No, what makes America look unreliable isn't budget math, it's politics. And please, let's not have the usual declarations that both sides are at fault. Our problems are almost entirely one-sided -- specifically, they're caused by the rise of an extremist right that is prepared to create repeated crises rather than give an inch on its demands.

The truth is that as far as the straight economics goes, America's long-run fiscal problems shouldn't be all that hard to fix. It's true that an aging population and rising health care costs will, under current policies, push spending up faster than tax receipts. But the United States has far higher health costs than any other advanced country, and very low taxes by international standards. If we could move even part way toward international norms on both these fronts, our budget problems would be solved.

So why can't we do that? Because we have a powerful political movement in this country that screamed "death panels" in the face of modest efforts to use Medicare funds more effectively, and preferred to risk financial catastrophe rather than agree to even a penny in additional revenues.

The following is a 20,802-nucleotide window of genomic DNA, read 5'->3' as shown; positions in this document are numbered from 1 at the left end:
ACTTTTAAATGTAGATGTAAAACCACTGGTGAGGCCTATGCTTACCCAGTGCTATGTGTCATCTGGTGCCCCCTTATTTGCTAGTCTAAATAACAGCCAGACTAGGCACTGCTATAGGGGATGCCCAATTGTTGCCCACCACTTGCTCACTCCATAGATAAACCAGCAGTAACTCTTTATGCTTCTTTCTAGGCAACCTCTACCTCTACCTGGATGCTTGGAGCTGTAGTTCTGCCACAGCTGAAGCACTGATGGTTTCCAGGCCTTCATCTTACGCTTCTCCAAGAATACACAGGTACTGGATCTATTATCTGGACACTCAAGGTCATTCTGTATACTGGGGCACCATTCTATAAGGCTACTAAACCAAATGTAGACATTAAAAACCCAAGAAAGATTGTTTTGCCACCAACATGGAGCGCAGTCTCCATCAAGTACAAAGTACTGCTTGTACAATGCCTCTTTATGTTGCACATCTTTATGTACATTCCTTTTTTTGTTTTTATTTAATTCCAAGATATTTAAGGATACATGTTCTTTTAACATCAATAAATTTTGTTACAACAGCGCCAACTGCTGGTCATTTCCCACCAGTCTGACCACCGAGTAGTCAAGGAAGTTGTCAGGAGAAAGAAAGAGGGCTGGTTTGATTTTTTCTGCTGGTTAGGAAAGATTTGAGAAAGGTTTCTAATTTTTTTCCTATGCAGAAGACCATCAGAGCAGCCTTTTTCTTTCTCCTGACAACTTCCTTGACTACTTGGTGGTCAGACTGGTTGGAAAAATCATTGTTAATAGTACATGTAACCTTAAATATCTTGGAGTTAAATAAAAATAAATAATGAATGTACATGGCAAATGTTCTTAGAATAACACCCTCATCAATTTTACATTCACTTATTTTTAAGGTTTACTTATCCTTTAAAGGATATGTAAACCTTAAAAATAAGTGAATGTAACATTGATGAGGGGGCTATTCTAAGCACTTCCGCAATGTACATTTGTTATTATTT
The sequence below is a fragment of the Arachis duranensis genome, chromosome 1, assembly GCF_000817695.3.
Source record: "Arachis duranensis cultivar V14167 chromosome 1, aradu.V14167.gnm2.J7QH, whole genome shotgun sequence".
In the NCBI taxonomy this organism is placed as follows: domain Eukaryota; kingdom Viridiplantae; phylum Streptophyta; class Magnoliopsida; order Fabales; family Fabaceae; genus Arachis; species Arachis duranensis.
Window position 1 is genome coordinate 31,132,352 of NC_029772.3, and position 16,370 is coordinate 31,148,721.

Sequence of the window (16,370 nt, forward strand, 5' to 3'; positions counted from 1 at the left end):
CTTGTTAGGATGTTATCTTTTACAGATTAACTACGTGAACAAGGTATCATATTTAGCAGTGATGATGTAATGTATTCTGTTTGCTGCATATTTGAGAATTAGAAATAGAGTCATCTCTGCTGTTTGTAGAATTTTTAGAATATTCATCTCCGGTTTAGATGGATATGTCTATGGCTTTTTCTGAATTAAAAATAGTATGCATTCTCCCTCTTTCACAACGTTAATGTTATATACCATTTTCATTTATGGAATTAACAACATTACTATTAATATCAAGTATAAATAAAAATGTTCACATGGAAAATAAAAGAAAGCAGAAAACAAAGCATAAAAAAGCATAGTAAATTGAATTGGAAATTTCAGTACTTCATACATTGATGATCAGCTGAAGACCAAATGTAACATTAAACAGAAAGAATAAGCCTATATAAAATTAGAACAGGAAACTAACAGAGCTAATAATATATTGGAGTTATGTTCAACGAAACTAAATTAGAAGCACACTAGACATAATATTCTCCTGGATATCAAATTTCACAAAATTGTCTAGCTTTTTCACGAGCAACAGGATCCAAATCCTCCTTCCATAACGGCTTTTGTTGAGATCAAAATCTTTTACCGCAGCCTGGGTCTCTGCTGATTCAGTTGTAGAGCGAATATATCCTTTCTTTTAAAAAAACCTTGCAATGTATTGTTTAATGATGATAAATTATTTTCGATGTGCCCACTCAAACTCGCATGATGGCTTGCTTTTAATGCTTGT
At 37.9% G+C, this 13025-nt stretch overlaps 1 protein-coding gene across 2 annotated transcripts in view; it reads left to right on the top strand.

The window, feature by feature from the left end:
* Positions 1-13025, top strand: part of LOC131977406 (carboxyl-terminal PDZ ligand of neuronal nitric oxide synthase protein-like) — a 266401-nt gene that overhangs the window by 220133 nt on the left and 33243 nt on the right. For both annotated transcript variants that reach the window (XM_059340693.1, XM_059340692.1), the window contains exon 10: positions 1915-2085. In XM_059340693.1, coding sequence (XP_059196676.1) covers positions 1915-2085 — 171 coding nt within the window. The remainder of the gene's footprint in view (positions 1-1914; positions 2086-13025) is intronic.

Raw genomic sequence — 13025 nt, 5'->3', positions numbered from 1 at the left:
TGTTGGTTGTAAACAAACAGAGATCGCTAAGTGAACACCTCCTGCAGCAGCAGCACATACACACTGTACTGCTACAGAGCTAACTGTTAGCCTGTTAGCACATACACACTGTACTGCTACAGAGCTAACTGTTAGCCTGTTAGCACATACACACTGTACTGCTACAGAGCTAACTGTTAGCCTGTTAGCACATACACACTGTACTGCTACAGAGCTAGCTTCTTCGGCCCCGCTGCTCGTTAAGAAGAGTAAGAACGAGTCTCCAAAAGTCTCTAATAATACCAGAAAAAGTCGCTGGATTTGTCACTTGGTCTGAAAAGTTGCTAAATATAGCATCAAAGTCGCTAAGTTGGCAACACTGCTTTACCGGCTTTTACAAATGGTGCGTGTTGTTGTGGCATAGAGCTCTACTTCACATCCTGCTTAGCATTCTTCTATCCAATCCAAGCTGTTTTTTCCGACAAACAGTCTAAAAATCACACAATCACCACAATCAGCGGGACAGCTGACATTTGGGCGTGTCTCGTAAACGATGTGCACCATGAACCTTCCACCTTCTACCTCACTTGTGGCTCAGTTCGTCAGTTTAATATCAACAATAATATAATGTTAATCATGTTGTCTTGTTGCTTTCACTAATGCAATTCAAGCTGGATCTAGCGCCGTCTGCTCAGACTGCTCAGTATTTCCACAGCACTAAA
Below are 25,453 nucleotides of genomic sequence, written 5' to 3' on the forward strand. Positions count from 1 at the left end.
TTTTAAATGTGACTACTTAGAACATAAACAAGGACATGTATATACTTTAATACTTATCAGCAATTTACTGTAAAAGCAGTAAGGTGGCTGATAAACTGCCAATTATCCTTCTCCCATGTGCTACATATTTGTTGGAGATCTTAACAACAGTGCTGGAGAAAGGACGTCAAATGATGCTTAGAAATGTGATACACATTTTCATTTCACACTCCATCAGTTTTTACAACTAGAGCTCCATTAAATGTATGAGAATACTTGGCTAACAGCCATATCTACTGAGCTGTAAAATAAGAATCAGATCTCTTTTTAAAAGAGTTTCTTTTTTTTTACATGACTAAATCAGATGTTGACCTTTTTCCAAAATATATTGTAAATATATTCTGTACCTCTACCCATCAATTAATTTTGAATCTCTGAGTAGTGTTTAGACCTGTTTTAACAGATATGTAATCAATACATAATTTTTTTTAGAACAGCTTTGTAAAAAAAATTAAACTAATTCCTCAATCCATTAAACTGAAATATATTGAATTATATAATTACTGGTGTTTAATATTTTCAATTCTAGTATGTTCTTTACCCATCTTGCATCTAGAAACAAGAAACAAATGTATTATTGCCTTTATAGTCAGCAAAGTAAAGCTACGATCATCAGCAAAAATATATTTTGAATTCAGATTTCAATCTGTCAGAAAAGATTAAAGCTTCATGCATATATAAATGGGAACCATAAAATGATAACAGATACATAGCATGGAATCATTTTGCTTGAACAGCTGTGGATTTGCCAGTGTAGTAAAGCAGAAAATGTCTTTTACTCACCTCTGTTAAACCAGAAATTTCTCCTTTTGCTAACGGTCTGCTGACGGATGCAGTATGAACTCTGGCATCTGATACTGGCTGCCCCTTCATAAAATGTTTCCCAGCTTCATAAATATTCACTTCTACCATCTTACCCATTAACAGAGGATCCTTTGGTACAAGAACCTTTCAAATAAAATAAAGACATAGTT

The real question facing America, even in purely fiscal terms, isn't whether we'll trim a trillion here or a trillion there from deficits. It is whether the extremists now blocking any kind of responsible policy can be defeated and marginalized.

Karen Garcia
New Paltz, NY

As corrupt as S&P is, those it is criticizing appear to be every bit as bad. Today's Times headline flatly states: "S&P Downgrade is Seen as Adding Urgency to Debt Cutting Panel." So much for politicians not taking them seriously.

If anything, this renegade agency is acting like a branch of government: a cross between a financial court and an editorialist. Is it just a coincidence that S&P's parent company is McGraw-Hill -- whose CEO is one Harold Whittlesey McGraw, who is a major player on the all-powerful Business Roundtable?(BRT).

According to its own website, BRT pretty much owns the USA, describing itself as " an association of chief executive officers of leading U.S. companies with nearly $6 trillion in annual revenues and more than 13 million employees. BRT member companies comprise nearly a third of the total value of the U.S. stock market and invest more than $114 billion annually in research and development - nearly half of all private U.S. R&D spending. Our companies pay more than $179 billion in dividends to shareholders."